Court vacancies

Governor appoints 3 judges

February 28, 2011
IL Staff
Gov. Mitch Daniels made three judicial appointments, filling vacancies in Howard, Jay, and Wells county courts.
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Knightstown Town Court judge resigns, New Castle lawyer takes bench

February 2, 2011
IL Staff

Knightstown Town City Judge Lewis Hayden Butler resigned from the bench on Monday and the Indiana Supreme Court has appointed New Castle attorney Joseph Lansinger to take that seat.

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Indiana welcomes new Tax Court judge

January 5, 2011
Michael Hoskins
Long before law school and a legal career, Martha B. Wentworth owned a business and says her favorite part of that was paying her taxes.
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Justices appoint judge pro tempore

January 3, 2011
IL Staff
Judge Julian L. Ridlen was appointed by the Indiana Supreme Court as judge pro tempore in Howard Superior Court 2, effective Jan. 1, 2011. Judge Ridlen takes over for Judge Stephen M. Jessup, who retired from the bench Dec. 31, 2010.
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Governor names two new trial judges

December 29, 2010
Michael Hoskins
Gov. Mitch Daniels has chosen two new judges for the state’s trial bench roster, one of those to succeed the jurist elevated earlier this year to the Indiana Supreme Court.
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State says goodbye to its first tax judge

December 22, 2010
Michael Hoskins
Retiring Indiana Tax Court Judge Thomas G. Fisher received a warm goodbye at a send-off ceremony Dec. 17, as the state recognized the solid and nationally recognized body of caselaw that Indiana’s first appellate tax judge created during his 24 years on the bench.
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Dinsmore sworn in as U.S. magistrate

December 22, 2010
IL Staff
U.S. Magistrate Judge Mark Dinsmore took his oath and was sworn in on Dec. 17.
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Dinsmore sworn in as magistrate

December 17, 2010
IL Staff
Mark J. Dinsmore took the oath today to become the U.S. District Court, Southern District of Indiana’s newest magistrate judge. Magistrate Judge Dinsmore was sworn in by Chief Judge Richard L. Young at the Birch Bayh Federal Building and United States Courthouse in Indianapolis.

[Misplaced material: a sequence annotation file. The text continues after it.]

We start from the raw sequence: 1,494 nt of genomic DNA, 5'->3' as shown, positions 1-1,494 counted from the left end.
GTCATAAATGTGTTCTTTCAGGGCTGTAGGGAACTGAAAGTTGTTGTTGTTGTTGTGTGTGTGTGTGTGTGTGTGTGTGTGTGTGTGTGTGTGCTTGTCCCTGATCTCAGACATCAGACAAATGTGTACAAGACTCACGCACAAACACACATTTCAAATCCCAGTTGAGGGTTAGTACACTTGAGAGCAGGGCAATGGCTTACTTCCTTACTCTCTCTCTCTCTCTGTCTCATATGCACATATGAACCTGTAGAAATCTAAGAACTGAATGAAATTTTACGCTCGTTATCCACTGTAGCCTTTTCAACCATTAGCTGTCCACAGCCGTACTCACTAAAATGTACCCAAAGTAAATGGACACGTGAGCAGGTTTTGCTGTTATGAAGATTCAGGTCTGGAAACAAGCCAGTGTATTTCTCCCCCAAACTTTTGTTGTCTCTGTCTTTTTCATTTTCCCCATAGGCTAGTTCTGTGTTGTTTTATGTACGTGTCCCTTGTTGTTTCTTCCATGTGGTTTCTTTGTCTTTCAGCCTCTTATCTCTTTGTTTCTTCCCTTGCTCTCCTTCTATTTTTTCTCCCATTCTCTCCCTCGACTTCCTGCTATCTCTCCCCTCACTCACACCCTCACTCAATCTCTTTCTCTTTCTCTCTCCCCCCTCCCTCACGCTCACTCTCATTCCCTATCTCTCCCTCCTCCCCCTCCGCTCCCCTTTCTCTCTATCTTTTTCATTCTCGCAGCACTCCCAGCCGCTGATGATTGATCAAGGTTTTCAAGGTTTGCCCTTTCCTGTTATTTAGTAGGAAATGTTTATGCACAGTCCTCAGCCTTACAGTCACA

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Judge Fisher’s retirement ceremony Friday

December 14, 2010
IL Staff
A retirement ceremony for Indiana’s first Tax Court judge will happen Friday at the Indiana Statehouse.
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Commission sends 3 names as finalists for Tax Court opening

November 10, 2010
Michael Hoskins
Within two months, Indiana will have a new state tax judge for only the second time ever.
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Commission sends Tax Court finalists' names on to governor

November 8, 2010
IL Staff
The Indiana Judicial Nominating Commission submitted the names of the three finalists for the Indiana Tax Court to Gov. Mitch Daniels Friday.
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Dozens apply for new federal magistrate spot

November 4, 2010
Michael Hoskins
More than 40 attorneys have applied for a new magistrate spot in the Southern District of Indiana, the first new position since the 1980s.
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Panel names 3 Tax Court judge finalists

October 27, 2010
Michael Hoskins
Watch video highlights of finalists Joby Jerrells, Hon. Karen Love, and Martha Wentworth's interviews before the Indiana Judicial Nominating Commission.
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Commission names 3 Indiana Tax Court finalists

October 27, 2010
IL Staff
The Indiana Judicial Nominating Commission has chosen Joby Jerrells, Hendricks Superior Judge Karen Love, and Martha Wentworth as finalists for the Indiana Tax Court.